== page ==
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Salient. Victoria University Student Newspaper. Vol 35 no. 16. 1972

The Trouble with Children

page 15

The Trouble with Children

This year one percent of the New Zealand population studies at a university. An analysis of this one percent tells us that twice as many men as women continue their education university-level. It seems that up to university entrance girls leave school as well qualified as boys. The fall off of girls can be ascribed to various surface factors such as no money or no interest in children, all of which are aspects of the particular roles women have traditionally had in New Zealand society. The creche sees itself as one of the more important social and political levers for making university-education as a community-service some what less of a fiction, because we cater for the children of communists and Truth reporters, unmarried fathers, and mothers of four, gripmen and professors' spouses.

The creche issue is that because of lack of premises and with no provision being made for these in the future university planning a criterion has been adopted to exclude certain students. In this way parent students have been created a minority. As a result only those from materially secure or academically inclined backgrounds can sumount the difficulties imposed by the combination of the necessity to provide material security while seeking further qualifications, education and enlightenment. If no improvement occurs the others will be forced to seek alternatives or less qualified types of education. Our affiliation to the Student Association must be seen as an attempt to include the single male school leaving optimum type student in the larger community of people who are iust that little, bit closer to birth or death.

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The Past

The association holds to the philosophy that the welfare of students is the responsibility of the state." President Peter Cullen has offered a clear pathway for action towards a solution of the creche's present problem with this statement. But is the creche really as limited in concept as the Student's president would present it? Is this issue a case of pressure of an already privileged minority? Is it really no more than a welfare service in the same category as medical care, counselling and accommodation?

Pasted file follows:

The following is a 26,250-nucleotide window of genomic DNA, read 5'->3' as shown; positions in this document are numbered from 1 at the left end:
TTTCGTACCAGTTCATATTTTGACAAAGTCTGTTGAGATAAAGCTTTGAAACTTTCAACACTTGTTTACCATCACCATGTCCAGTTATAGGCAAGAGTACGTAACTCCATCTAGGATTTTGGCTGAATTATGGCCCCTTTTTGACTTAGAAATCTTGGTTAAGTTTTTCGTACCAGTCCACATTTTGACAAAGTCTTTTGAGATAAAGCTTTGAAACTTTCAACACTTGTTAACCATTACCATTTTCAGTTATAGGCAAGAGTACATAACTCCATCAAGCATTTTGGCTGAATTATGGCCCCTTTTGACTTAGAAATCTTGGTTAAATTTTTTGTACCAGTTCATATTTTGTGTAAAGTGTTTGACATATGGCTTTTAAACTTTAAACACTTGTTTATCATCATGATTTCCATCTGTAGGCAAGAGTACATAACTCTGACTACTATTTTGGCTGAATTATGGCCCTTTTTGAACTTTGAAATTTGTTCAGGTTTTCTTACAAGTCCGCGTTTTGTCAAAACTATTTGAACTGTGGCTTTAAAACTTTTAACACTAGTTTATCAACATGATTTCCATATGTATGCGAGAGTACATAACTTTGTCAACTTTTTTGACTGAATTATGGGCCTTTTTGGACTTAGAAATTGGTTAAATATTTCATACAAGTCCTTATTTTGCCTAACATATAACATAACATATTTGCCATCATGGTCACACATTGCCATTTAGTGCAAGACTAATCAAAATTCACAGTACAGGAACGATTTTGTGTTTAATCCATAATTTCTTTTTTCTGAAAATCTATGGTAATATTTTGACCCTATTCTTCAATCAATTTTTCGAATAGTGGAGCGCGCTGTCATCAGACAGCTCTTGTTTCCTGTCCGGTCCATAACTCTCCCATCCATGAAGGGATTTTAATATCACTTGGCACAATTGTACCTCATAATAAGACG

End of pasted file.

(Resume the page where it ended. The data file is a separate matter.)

If the creche club had taken Cullen's advice in 1967 and waited for government policy and social attitudes to change, child care facilities could be still just a principle and a functioning fact. Enquiries and visits by outside institutions and organisations show time and again that the creche's very presence is a catalyst towards change in the com munity. The creche was a precedent and can be pointed to as a functioning community responsibility.

In 1967 then, the creche was affiliated to the Student Association and operated from the Plunket Rooms in Kelburn. In 1968 with no premises, the creche made submissions to the council to be incorporated into the permanent structure of the university either as part of Student Union facilities, or as part of Student Welfare, or as a completely separate independent area of concern. Along with other organisations the Student organisation provided the Council with writ ten support for the creche association. The Council noted that the Student Association offered to pay $125 towards alterations in the Boyd Wilson Pavillion if our application to use these premises on a conditional basis was successful. This grant was never uplifted.

The Council decided a creche was a necessary facility in 1969 and the University provided, a house and paid for alterations. It pays for cleaning, insurance, electricity and telephone plus the salary of one of the supervisee. The balance needed for wages, equipment and repairs is coughed up by the students using the facility. Because its standard and availability is dependent upon the students' ability to pay for it the creche is therefore not comparable with other welfare services. So far the $200 grant from the Student Association is to the best of my knowledge "held in hand" by the Welfare Services because the creche cannot afford to spend it as it has to be continually solvent during the periods when incoming fees lag behind costs.